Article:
Hold yourself accountable!!! Get a coaching buddy if that helps where you check in with each other on a prearranged schedule to discuss your progress.


Leadership Is Not a Solitary Activity

Leadership is often discussed in the context of the individual, e.g. What makes a great leader?  What are the necessary traits for an effective leader?  What are the key activities performed by effective leaders?  Focusing solely on the leader’s activities or traits does not take into account the fact that leadership is not a solitary activity but rather involves the relationships among a leader and their followers.  Followers include all stakeholders such as employees, peers, bosses, and customers.  The perspective that leadership extends beyond an individual and takes into account the interaction amongst individuals led to my doctoral research on leadership dyads.  My research findings indicate that high-quality leadership dyads provide a strong example of what actions an organization can take to improve the readiness of its leaders (Hartman, 2016).

The top three activities that an organization should take to improve their leadership cadre are:

  • Recognize the importance of the development of soft skills such as relationship management. The ability to effectively manage relationships with all stakeholders is a critical success factor for good leaders.
  • Provide opportunities for candidates to establish mentoring relationships throughout their careers. It is very important to provide leadership candidates with opportunities to create mentoring and coaching relationships outside of the candidate’s supervisory chain.
  • Provide more on-the-job opportunities for candidates to practice leadership skills in a more protected environment where the candidate gets coaching through the process. This enables the candidates to get experience and face time with senior leaders in the organization.

I am not proposing to discard the development of traditional leadership skills such as strategic thinking, financial management, innovation, and good communication skills.  All of those skills are important to lead a well-functioning organization.  The key take-away is that leadership development programs should lessen the focus on individual performance and stress the importance of how the candidate builds and manages relationships with all stakeholders.  My position is that a leader has to guide the people that make up their organization to reach achievements they never thought possible.  Also that leaders should strive to leave the organization and the people that comprise it better than when they took charge of it.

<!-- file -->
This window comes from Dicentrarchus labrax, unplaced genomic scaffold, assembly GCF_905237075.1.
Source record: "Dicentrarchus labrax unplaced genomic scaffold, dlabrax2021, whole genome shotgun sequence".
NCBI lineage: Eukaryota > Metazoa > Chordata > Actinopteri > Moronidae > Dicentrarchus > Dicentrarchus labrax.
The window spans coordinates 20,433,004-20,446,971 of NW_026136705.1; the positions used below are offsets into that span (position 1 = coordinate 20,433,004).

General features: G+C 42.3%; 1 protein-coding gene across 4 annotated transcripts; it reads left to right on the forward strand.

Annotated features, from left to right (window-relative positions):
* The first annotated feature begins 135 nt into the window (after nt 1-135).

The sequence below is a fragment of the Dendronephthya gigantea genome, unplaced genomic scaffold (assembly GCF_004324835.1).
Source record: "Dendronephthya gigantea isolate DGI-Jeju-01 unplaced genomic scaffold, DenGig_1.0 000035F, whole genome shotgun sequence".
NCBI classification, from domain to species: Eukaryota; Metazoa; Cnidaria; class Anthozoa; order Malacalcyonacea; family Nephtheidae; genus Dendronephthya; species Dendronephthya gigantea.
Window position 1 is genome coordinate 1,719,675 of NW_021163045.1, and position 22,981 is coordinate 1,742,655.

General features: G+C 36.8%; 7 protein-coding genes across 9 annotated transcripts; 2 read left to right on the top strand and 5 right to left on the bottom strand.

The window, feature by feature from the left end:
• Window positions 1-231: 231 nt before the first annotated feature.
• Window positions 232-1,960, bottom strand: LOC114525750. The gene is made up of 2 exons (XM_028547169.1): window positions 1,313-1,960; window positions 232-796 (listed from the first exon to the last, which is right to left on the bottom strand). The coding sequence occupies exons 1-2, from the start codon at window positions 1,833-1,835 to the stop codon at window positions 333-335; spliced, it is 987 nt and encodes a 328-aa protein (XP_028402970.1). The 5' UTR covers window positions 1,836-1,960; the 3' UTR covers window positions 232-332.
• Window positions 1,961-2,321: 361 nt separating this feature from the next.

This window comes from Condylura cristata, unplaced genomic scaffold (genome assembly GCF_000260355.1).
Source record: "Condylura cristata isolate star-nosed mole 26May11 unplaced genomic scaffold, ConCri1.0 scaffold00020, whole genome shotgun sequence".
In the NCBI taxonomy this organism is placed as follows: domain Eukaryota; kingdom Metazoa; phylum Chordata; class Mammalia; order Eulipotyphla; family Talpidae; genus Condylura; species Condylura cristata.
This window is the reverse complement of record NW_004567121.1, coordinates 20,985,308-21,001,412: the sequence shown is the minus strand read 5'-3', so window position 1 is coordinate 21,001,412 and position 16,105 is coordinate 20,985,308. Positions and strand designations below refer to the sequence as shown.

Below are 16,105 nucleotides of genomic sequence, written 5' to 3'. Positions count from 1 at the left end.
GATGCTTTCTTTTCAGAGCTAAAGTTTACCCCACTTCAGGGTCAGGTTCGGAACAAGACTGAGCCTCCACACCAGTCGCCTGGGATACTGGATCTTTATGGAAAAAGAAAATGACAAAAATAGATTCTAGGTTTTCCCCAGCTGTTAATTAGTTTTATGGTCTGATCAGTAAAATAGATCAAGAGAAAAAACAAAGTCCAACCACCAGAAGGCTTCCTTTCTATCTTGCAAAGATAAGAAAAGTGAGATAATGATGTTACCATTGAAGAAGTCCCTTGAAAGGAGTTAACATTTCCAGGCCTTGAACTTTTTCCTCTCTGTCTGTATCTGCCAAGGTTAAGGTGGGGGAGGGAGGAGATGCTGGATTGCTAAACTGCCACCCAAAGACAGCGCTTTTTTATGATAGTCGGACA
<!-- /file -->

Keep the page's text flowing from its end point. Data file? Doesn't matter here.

Hartman, M. (2016). Improving leadership readiness for the senior executive service: A sequential mixed methods analysis of SES dyads (Unpublished doctoral dissertation). California Intercontinental University, Irvine, CA.

What Makes a Great Leader?

What makes a great leader?  And are leaders born or made?  These questions have persisted across the years and generated a lot of discussion.  Though a final consensus has not been reached regarding the answers, much has been learned over the years that informs the conversation.  Early leadership theories attempted to find specific leadership traits and then behaviors which could be used to identify potential leaders.  Alas, no definitive set of specific traits or behaviors could be consistently identified to work in every situation.   Efforts were next directed towards taking into account that different situations and circumstances require situational approaches for effective leadership.  More recent theories focus more on behaviors and abilities that can be developed and learned by those wanting to become effective leaders. 

So…what makes a great leader?  Leadership at its core is the process by which an individual is able to influence others to work towards a common goal.  Regardless of an individual’s particular skill set or approach, good relationship management skills are essential to be an effective leader.  Effective leadership requires developing and sustaining effective relationships in all directions, such as having the workforce’s trust, the supervisor’s confidence, and respect from one’s peers. 

So are leaders born or made?  The simple answer is YES – both options apply.  Some are born with great relationship management skills, while others can develop these abilities through effective leadership development activities.